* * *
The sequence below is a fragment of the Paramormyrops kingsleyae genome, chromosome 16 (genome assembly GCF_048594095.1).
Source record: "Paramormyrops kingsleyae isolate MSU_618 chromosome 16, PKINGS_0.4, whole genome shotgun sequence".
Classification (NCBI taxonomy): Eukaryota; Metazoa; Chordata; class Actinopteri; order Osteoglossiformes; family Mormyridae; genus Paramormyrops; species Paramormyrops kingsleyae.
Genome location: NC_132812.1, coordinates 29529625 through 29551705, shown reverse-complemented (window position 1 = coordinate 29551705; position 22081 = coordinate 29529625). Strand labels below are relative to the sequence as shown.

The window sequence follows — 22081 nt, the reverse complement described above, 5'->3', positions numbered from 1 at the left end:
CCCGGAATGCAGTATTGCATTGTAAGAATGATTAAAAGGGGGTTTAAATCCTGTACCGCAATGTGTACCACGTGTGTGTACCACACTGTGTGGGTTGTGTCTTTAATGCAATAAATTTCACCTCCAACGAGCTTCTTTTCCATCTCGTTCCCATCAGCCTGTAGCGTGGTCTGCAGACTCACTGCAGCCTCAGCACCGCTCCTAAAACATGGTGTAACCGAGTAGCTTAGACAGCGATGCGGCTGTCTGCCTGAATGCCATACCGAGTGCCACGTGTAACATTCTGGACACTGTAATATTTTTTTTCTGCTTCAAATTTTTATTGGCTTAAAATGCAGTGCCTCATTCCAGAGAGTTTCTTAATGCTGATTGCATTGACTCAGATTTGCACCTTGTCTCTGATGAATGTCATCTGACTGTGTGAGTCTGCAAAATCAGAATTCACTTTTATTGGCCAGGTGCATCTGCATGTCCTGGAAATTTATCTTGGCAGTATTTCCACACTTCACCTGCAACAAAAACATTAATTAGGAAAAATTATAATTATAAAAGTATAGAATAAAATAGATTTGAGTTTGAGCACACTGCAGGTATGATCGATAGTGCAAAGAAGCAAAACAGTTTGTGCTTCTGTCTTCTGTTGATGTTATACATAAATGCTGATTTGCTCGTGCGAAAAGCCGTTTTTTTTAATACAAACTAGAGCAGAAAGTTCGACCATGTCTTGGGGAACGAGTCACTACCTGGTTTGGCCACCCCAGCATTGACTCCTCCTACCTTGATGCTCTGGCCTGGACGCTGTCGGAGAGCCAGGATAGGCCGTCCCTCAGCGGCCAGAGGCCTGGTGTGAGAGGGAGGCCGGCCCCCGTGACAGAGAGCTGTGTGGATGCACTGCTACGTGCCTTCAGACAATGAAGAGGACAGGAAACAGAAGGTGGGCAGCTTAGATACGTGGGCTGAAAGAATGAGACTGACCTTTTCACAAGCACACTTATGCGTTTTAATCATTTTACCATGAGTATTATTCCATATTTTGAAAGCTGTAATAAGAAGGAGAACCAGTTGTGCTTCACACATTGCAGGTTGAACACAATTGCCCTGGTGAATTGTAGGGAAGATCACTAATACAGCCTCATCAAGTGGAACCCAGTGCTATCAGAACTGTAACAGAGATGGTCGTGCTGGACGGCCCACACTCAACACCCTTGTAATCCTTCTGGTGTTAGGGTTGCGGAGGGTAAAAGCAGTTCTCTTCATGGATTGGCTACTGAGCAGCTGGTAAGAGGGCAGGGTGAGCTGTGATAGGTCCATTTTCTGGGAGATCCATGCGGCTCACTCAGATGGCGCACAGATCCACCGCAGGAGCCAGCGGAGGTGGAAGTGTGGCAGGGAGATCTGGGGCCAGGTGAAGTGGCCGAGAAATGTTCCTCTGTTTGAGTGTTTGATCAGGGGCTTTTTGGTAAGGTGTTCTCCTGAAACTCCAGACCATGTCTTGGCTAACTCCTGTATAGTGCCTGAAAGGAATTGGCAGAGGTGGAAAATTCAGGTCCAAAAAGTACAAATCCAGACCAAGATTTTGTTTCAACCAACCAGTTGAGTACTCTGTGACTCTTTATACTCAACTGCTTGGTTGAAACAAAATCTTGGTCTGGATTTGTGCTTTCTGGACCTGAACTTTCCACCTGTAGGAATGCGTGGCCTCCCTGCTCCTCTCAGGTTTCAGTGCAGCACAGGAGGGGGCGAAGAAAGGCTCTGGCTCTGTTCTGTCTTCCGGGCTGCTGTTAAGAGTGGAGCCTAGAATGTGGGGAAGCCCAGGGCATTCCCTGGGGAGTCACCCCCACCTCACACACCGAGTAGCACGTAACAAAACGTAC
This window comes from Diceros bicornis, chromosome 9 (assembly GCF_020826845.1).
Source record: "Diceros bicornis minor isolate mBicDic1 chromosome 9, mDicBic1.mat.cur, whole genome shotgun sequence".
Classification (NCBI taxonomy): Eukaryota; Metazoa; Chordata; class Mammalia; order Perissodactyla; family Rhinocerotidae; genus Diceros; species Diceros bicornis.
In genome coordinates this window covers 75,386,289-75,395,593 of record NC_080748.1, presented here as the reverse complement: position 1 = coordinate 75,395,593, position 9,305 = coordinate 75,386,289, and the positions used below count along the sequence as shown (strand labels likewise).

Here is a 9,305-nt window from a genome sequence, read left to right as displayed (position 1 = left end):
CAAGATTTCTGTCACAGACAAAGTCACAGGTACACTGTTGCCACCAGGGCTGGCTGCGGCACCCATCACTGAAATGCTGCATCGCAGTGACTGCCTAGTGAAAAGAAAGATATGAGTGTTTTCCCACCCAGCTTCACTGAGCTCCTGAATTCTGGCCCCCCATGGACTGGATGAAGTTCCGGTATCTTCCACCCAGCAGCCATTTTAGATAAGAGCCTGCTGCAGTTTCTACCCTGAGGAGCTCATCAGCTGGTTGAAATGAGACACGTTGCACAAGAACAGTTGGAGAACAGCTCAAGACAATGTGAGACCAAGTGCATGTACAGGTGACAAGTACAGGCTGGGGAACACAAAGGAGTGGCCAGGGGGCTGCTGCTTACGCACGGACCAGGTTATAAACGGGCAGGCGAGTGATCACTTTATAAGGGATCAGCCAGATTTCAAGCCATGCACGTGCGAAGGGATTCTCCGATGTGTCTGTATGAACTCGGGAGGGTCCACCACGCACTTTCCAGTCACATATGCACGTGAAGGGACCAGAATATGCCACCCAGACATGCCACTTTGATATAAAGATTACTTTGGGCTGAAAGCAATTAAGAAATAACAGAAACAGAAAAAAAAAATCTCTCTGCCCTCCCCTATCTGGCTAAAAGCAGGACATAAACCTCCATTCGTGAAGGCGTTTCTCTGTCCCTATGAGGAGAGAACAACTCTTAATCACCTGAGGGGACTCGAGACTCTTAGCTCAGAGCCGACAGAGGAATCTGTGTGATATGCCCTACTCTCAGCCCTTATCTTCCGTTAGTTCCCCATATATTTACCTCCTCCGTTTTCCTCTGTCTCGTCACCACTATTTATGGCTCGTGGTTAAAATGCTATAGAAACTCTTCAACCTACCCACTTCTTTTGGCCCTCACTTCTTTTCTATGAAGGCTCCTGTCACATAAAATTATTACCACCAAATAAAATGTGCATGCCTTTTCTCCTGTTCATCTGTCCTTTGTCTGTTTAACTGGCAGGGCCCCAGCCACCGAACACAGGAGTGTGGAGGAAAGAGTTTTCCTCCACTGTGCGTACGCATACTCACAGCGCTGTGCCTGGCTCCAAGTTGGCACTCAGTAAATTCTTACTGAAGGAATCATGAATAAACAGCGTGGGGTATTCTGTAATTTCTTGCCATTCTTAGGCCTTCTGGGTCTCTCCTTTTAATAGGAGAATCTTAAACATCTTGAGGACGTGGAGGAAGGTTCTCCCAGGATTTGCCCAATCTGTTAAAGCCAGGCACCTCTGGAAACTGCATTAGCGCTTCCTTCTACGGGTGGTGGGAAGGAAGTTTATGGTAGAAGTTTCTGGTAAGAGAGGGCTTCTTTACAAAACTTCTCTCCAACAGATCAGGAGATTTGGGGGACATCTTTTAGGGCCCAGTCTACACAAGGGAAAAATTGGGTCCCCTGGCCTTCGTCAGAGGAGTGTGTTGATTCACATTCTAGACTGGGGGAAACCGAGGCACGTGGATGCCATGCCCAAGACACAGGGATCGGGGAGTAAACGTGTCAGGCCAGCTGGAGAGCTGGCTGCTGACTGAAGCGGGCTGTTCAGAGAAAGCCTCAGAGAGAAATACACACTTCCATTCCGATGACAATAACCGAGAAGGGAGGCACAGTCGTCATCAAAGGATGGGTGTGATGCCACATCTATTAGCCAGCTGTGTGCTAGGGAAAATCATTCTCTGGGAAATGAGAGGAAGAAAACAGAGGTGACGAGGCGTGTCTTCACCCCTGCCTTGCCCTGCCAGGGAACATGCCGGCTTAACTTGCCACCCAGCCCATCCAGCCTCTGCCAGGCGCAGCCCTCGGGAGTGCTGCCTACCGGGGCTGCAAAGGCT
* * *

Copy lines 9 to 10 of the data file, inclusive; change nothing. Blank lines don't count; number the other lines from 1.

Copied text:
Classification (NCBI taxonomy): Eukaryota; Metazoa; Chordata; class Mammalia; order Perissodactyla; family Rhinocerotidae; genus Diceros; species Diceros bicornis.
In genome coordinates this window covers 75,386,289-75,395,593 of record NC_080748.1, presented here as the reverse complement: position 1 = coordinate 75,395,593, position 9,305 = coordinate 75,386,289, and the positions used below count along the sequence as shown (strand labels likewise).